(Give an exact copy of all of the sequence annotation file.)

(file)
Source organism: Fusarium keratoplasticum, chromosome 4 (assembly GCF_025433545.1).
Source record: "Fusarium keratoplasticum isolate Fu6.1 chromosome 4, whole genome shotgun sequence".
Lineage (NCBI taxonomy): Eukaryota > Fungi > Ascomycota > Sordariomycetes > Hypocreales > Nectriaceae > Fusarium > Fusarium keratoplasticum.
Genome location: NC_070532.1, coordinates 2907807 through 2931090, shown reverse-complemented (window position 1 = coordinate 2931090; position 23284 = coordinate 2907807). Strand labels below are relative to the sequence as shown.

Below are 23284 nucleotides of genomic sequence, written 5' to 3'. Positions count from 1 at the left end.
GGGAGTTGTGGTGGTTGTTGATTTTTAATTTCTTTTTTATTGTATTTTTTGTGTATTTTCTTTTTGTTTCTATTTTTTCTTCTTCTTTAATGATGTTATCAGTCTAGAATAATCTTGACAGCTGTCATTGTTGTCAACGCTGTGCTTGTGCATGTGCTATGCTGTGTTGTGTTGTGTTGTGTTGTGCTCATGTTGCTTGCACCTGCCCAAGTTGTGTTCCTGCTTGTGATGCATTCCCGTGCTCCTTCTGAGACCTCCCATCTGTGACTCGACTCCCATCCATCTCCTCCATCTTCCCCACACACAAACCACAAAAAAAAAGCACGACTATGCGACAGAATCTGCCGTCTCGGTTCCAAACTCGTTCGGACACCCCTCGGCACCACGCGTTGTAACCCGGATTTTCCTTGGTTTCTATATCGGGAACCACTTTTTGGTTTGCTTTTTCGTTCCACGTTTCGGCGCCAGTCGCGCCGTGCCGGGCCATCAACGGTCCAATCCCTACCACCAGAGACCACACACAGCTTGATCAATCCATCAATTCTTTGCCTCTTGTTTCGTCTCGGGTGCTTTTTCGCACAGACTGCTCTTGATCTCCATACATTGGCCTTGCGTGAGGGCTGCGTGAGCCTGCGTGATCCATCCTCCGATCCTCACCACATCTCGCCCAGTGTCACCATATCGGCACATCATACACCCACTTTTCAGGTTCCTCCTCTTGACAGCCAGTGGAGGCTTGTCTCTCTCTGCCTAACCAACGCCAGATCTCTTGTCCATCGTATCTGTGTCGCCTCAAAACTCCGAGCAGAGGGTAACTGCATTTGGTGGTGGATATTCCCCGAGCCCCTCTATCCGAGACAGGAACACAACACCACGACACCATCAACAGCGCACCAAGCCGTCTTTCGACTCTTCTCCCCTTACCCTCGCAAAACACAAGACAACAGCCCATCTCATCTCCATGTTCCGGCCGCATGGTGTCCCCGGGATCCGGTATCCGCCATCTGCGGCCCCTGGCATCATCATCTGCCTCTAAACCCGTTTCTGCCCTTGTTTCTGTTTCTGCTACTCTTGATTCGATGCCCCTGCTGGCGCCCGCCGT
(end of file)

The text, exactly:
Source organism: Fusarium keratoplasticum, chromosome 4 (assembly GCF_025433545.1).
Source record: "Fusarium keratoplasticum isolate Fu6.1 chromosome 4, whole genome shotgun sequence".
Lineage (NCBI taxonomy): Eukaryota > Fungi > Ascomycota > Sordariomycetes > Hypocreales > Nectriaceae > Fusarium > Fusarium keratoplasticum.
Genome location: NC_070532.1, coordinates 2907807 through 2931090, shown reverse-complemented (window position 1 = coordinate 2931090; position 23284 = coordinate 2907807). Strand labels below are relative to the sequence as shown.

Below are 23284 nucleotides of genomic sequence, written 5' to 3'. Positions count from 1 at the left end.
GGGAGTTGTGGTGGTTGTTGATTTTTAATTTCTTTTTTATTGTATTTTTTGTGTATTTTCTTTTTGTTTCTATTTTTTCTTCTTCTTTAATGATGTTATCAGTCTAGAATAATCTTGACAGCTGTCATTGTTGTCAACGCTGTGCTTGTGCATGTGCTATGCTGTGTTGTGTTGTGTTGTGTTGTGCTCATGTTGCTTGCACCTGCCCAAGTTGTGTTCCTGCTTGTGATGCATTCCCGTGCTCCTTCTGAGACCTCCCATCTGTGACTCGACTCCCATCCATCTCCTCCATCTTCCCCACACACAAACCACAAAAAAAAAGCACGACTATGCGACAGAATCTGCCGTCTCGGTTCCAAACTCGTTCGGACACCCCTCGGCACCACGCGTTGTAACCCGGATTTTCCTTGGTTTCTATATCGGGAACCACTTTTTGGTTTGCTTTTTCGTTCCACGTTTCGGCGCCAGTCGCGCCGTGCCGGGCCATCAACGGTCCAATCCCTACCACCAGAGACCACACACAGCTTGATCAATCCATCAATTCTTTGCCTCTTGTTTCGTCTCGGGTGCTTTTTCGCACAGACTGCTCTTGATCTCCATACATTGGCCTTGCGTGAGGGCTGCGTGAGCCTGCGTGATCCATCCTCCGATCCTCACCACATCTCGCCCAGTGTCACCATATCGGCACATCATACACCCACTTTTCAGGTTCCTCCTCTTGACAGCCAGTGGAGGCTTGTCTCTCTCTGCCTAACCAACGCCAGATCTCTTGTCCATCGTATCTGTGTCGCCTCAAAACTCCGAGCAGAGGGTAACTGCATTTGGTGGTGGATATTCCCCGAGCCCCTCTATCCGAGACAGGAACACAACACCACGACACCATCAACAGCGCACCAAGCCGTCTTTCGACTCTTCTCCCCTTACCCTCGCAAAACACAAGACAACAGCCCATCTCATCTCCATGTTCCGGCCGCATGGTGTCCCCGGGATCCGGTATCCGCCATCTGCGGCCCCTGGCATCATCATCTGCCTCTAAACCCGTTTCTGCCCTTGTTTCTGTTTCTGCTACTCTTGATTCGATGCCCCTGCTGGCGCCCGCCGT